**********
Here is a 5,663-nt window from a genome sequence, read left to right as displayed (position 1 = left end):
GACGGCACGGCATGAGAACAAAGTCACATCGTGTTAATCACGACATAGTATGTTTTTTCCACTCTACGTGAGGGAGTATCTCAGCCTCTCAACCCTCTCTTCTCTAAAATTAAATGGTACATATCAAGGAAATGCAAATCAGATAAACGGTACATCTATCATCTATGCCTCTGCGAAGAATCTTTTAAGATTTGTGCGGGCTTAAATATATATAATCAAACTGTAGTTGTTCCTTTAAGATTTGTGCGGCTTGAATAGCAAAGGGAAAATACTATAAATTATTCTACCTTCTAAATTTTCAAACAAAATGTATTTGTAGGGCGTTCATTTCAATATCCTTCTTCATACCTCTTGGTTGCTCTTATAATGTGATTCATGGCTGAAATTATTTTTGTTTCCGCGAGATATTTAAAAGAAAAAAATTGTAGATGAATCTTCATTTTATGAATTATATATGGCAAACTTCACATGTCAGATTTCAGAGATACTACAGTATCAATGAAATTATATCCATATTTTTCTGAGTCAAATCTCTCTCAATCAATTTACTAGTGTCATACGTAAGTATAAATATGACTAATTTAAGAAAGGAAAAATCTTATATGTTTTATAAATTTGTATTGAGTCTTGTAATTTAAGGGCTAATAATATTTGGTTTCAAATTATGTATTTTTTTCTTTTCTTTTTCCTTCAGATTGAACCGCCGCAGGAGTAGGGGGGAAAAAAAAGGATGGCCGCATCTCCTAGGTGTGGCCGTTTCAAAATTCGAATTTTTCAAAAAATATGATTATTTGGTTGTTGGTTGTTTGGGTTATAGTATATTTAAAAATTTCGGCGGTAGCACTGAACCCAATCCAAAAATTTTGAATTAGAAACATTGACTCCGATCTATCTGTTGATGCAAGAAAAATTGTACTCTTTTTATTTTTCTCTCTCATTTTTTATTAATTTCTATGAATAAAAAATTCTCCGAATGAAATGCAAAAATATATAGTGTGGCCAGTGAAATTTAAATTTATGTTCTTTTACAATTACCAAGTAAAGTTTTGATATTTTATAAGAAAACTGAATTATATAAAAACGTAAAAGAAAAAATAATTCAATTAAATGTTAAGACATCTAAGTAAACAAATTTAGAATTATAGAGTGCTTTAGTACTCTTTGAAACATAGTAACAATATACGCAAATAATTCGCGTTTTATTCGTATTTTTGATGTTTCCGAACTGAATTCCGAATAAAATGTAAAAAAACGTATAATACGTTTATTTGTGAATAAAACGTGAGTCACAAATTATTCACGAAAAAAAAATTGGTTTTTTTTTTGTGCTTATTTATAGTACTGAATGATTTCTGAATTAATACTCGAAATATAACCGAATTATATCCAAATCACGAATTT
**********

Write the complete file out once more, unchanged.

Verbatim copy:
Here is a 5,663-nt window from a genome sequence, read left to right as displayed (position 1 = left end):
GACGGCACGGCATGAGAACAAAGTCACATCGTGTTAATCACGACATAGTATGTTTTTTCCACTCTACGTGAGGGAGTATCTCAGCCTCTCAACCCTCTCTTCTCTAAAATTAAATGGTACATATCAAGGAAATGCAAATCAGATAAACGGTACATCTATCATCTATGCCTCTGCGAAGAATCTTTTAAGATTTGTGCGGGCTTAAATATATATAATCAAACTGTAGTTGTTCCTTTAAGATTTGTGCGGCTTGAATAGCAAAGGGAAAATACTATAAATTATTCTACCTTCTAAATTTTCAAACAAAATGTATTTGTAGGGCGTTCATTTCAATATCCTTCTTCATACCTCTTGGTTGCTCTTATAATGTGATTCATGGCTGAAATTATTTTTGTTTCCGCGAGATATTTAAAAGAAAAAAATTGTAGATGAATCTTCATTTTATGAATTATATATGGCAAACTTCACATGTCAGATTTCAGAGATACTACAGTATCAATGAAATTATATCCATATTTTTCTGAGTCAAATCTCTCTCAATCAATTTACTAGTGTCATACGTAAGTATAAATATGACTAATTTAAGAAAGGAAAAATCTTATATGTTTTATAAATTTGTATTGAGTCTTGTAATTTAAGGGCTAATAATATTTGGTTTCAAATTATGTATTTTTTTCTTTTCTTTTTCCTTCAGATTGAACCGCCGCAGGAGTAGGGGGGAAAAAAAAGGATGGCCGCATCTCCTAGGTGTGGCCGTTTCAAAATTCGAATTTTTCAAAAAATATGATTATTTGGTTGTTGGTTGTTTGGGTTATAGTATATTTAAAAATTTCGGCGGTAGCACTGAACCCAATCCAAAAATTTTGAATTAGAAACATTGACTCCGATCTATCTGTTGATGCAAGAAAAATTGTACTCTTTTTATTTTTCTCTCTCATTTTTTATTAATTTCTATGAATAAAAAATTCTCCGAATGAAATGCAAAAATATATAGTGTGGCCAGTGAAATTTAAATTTATGTTCTTTTACAATTACCAAGTAAAGTTTTGATATTTTATAAGAAAACTGAATTATATAAAAACGTAAAAGAAAAAATAATTCAATTAAATGTTAAGACATCTAAGTAAACAAATTTAGAATTATAGAGTGCTTTAGTACTCTTTGAAACATAGTAACAATATACGCAAATAATTCGCGTTTTATTCGTATTTTTGATGTTTCCGAACTGAATTCCGAATAAAATGTAAAAAAACGTATAATACGTTTATTTGTGAATAAAACGTGAGTCACAAATTATTCACGAAAAAAAAATTGGTTTTTTTTTTGTGCTTATTTATAGTACTGAATGATTTCTGAATTAATACTCGAAATATAACCGAATTATATCCAAATCACGAATTT